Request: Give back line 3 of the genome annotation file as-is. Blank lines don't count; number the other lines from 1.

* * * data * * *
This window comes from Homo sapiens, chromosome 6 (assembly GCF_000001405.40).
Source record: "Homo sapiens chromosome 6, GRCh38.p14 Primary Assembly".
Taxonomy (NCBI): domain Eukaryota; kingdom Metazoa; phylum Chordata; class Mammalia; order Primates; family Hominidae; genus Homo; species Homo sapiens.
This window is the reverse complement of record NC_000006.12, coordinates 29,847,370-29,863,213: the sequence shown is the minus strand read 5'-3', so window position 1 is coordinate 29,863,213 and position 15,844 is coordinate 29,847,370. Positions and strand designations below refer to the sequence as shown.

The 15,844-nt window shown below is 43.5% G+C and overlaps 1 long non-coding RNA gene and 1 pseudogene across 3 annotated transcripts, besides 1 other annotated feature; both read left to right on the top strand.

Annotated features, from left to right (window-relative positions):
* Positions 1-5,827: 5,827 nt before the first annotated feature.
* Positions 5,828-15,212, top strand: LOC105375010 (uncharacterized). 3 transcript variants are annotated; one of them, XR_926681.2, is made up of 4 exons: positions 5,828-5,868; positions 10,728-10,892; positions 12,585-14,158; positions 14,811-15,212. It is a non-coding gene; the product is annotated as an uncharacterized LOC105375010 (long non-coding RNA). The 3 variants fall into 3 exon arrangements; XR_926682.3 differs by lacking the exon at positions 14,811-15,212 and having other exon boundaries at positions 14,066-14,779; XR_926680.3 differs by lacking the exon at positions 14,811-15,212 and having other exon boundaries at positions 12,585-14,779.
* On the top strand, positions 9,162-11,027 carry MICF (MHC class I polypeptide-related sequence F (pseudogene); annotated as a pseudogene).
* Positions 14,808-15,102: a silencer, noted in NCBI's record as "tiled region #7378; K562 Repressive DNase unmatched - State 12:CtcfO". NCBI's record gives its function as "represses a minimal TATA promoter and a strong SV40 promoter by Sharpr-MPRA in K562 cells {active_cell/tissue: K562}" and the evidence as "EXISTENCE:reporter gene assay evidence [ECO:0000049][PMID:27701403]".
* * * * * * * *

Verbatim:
Taxonomy (NCBI): domain Eukaryota; kingdom Metazoa; phylum Chordata; class Mammalia; order Primates; family Hominidae; genus Homo; species Homo sapiens.